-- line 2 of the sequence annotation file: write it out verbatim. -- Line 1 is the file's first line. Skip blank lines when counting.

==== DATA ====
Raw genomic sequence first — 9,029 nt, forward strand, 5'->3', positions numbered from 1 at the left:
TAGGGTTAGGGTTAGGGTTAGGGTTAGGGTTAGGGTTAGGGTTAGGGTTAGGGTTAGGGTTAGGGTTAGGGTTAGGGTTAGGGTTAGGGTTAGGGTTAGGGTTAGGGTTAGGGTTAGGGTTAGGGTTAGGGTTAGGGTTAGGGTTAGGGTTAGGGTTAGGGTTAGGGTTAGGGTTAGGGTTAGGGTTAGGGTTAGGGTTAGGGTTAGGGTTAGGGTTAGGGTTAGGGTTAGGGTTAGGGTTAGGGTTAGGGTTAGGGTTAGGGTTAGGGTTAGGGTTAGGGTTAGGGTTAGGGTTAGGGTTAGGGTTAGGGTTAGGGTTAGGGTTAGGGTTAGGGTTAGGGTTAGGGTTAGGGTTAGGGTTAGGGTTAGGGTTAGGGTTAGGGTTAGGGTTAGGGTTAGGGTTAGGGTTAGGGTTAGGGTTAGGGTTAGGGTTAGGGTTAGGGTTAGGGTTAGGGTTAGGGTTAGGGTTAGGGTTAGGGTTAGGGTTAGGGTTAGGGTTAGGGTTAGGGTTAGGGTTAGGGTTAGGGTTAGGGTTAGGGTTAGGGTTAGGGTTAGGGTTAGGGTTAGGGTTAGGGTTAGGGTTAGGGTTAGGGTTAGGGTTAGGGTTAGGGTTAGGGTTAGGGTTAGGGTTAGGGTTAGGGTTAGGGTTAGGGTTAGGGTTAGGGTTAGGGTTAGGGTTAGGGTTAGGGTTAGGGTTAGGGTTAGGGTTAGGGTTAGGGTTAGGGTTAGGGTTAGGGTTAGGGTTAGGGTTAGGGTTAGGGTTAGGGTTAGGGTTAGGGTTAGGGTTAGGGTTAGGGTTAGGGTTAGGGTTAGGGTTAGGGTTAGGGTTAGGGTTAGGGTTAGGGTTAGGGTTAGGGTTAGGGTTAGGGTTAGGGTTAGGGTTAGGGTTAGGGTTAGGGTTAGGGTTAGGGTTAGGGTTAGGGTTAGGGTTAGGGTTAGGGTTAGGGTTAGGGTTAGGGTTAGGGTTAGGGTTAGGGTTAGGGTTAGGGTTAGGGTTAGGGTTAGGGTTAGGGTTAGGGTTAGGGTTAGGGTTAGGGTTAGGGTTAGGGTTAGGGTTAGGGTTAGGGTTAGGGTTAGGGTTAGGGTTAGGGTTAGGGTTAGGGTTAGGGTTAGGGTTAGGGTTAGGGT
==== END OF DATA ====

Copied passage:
TAGGGTTAGGGTTAGGGTTAGGGTTAGGGTTAGGGTTAGGGTTAGGGTTAGGGTTAGGGTTAGGGTTAGGGTTAGGGTTAGGGTTAGGGTTAGGGTTAGGGTTAGGGTTAGGGTTAGGGTTAGGGTTAGGGTTAGGGTTAGGGTTAGGGTTAGGGTTAGGGTTAGGGTTAGGGTTAGGGTTAGGGTTAGGGTTAGGGTTAGGGTTAGGGTTAGGGTTAGGGTTAGGGTTAGGGTTAGGGTTAGGGTTAGGGTTAGGGTTAGGGTTAGGGTTAGGGTTAGGGTTAGGGTTAGGGTTAGGGTTAGGGTTAGGGTTAGGGTTAGGGTTAGGGTTAGGGTTAGGGTTAGGGTTAGGGTTAGGGTTAGGGTTAGGGTTAGGGTTAGGGTTAGGGTTAGGGTTAGGGTTAGGGTTAGGGTTAGGGTTAGGGTTAGGGTTAGGGTTAGGGTTAGGGTTAGGGTTAGGGTTAGGGTTAGGGTTAGGGTTAGGGTTAGGGTTAGGGTTAGGGTTAGGGTTAGGGTTAGGGTTAGGGTTAGGGTTAGGGTTAGGGTTAGGGTTAGGGTTAGGGTTAGGGTTAGGGTTAGGGTTAGGGTTAGGGTTAGGGTTAGGGTTAGGGTTAGGGTTAGGGTTAGGGTTAGGGTTAGGGTTAGGGTTAGGGTTAGGGTTAGGGTTAGGGTTAGGGTTAGGGTTAGGGTTAGGGTTAGGGTTAGGGTTAGGGTTAGGGTTAGGGTTAGGGTTAGGGTTAGGGTTAGGGTTAGGGTTAGGGTTAGGGTTAGGGTTAGGGTTAGGGTTAGGGTTAGGGTTAGGGTTAGGGTTAGGGTTAGGGTTAGGGTTAGGGTTAGGGTTAGGGTTAGGGTTAGGGTTAGGGTTAGGGTTAGGGTTAGGGTTAGGGTTAGGGTTAGGGTTAGGGTTAGGGTTAGGGTTAGGGTTAGGGTTAGGGTTAGGGTTAGGGTTAGGGTTAGGGTTAGGGTTAGGGTTAGGGTTAGGGTTAGGGTTAGGGTTAGGGTTAGGGTTAGGGTTAGGGTTAGGGTTAGGGTTAGGGTTAGGGTTAGGGTTAGGGTTAGGGTTAGGGTTAGGGTTAGGGTTAGGGTTAGGGTTAGGGTTAGGGTTAGGGTTAGGGTTAGGGTTAGGGT